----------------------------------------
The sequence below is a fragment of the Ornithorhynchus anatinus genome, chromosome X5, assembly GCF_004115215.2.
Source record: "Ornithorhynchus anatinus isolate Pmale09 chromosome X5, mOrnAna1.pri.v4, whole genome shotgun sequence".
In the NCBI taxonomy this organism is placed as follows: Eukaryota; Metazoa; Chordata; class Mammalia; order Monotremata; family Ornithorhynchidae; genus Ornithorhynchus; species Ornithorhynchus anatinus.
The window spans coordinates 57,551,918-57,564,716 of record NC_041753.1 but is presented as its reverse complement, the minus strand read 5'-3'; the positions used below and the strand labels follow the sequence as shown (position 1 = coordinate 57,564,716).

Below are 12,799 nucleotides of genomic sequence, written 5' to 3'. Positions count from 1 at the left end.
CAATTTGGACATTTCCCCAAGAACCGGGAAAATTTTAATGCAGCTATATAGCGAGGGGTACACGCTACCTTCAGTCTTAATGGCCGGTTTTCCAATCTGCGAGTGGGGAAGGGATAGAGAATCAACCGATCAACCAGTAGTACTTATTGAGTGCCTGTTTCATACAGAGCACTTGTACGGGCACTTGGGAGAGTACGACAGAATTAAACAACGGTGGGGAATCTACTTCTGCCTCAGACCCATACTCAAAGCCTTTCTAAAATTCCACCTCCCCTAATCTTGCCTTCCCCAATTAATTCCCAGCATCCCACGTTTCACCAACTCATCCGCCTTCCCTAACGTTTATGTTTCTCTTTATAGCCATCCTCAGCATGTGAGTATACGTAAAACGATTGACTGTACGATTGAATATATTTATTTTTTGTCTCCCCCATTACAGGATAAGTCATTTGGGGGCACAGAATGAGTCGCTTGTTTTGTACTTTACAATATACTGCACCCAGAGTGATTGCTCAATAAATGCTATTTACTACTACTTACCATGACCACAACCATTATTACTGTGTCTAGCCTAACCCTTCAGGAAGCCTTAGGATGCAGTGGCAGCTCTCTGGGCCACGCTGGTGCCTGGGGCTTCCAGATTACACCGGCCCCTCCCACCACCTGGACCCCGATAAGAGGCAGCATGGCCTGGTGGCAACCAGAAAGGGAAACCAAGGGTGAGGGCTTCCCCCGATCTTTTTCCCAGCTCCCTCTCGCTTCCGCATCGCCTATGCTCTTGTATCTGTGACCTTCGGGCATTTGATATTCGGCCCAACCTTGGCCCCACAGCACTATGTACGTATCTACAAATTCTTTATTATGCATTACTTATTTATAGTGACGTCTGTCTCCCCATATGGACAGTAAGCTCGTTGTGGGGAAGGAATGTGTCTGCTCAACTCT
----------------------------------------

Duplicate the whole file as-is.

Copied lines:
The sequence below is a fragment of the Ornithorhynchus anatinus genome, chromosome X5, assembly GCF_004115215.2.
Source record: "Ornithorhynchus anatinus isolate Pmale09 chromosome X5, mOrnAna1.pri.v4, whole genome shotgun sequence".
In the NCBI taxonomy this organism is placed as follows: Eukaryota; Metazoa; Chordata; class Mammalia; order Monotremata; family Ornithorhynchidae; genus Ornithorhynchus; species Ornithorhynchus anatinus.
The window spans coordinates 57,551,918-57,564,716 of record NC_041753.1 but is presented as its reverse complement, the minus strand read 5'-3'; the positions used below and the strand labels follow the sequence as shown (position 1 = coordinate 57,564,716).

Below are 12,799 nucleotides of genomic sequence, written 5' to 3'. Positions count from 1 at the left end.
CAATTTGGACATTTCCCCAAGAACCGGGAAAATTTTAATGCAGCTATATAGCGAGGGGTACACGCTACCTTCAGTCTTAATGGCCGGTTTTCCAATCTGCGAGTGGGGAAGGGATAGAGAATCAACCGATCAACCAGTAGTACTTATTGAGTGCCTGTTTCATACAGAGCACTTGTACGGGCACTTGGGAGAGTACGACAGAATTAAACAACGGTGGGGAATCTACTTCTGCCTCAGACCCATACTCAAAGCCTTTCTAAAATTCCACCTCCCCTAATCTTGCCTTCCCCAATTAATTCCCAGCATCCCACGTTTCACCAACTCATCCGCCTTCCCTAACGTTTATGTTTCTCTTTATAGCCATCCTCAGCATGTGAGTATACGTAAAACGATTGACTGTACGATTGAATATATTTATTTTTTGTCTCCCCCATTACAGGATAAGTCATTTGGGGGCACAGAATGAGTCGCTTGTTTTGTACTTTACAATATACTGCACCCAGAGTGATTGCTCAATAAATGCTATTTACTACTACTTACCATGACCACAACCATTATTACTGTGTCTAGCCTAACCCTTCAGGAAGCCTTAGGATGCAGTGGCAGCTCTCTGGGCCACGCTGGTGCCTGGGGCTTCCAGATTACACCGGCCCCTCCCACCACCTGGACCCCGATAAGAGGCAGCATGGCCTGGTGGCAACCAGAAAGGGAAACCAAGGGTGAGGGCTTCCCCCGATCTTTTTCCCAGCTCCCTCTCGCTTCCGCATCGCCTATGCTCTTGTATCTGTGACCTTCGGGCATTTGATATTCGGCCCAACCTTGGCCCCACAGCACTATGTACGTATCTACAAATTCTTTATTATGCATTACTTATTTATAGTGACGTCTGTCTCCCCATATGGACAGTAAGCTCGTTGTGGGGAAGGAATGTGTCTGCTCAACTCT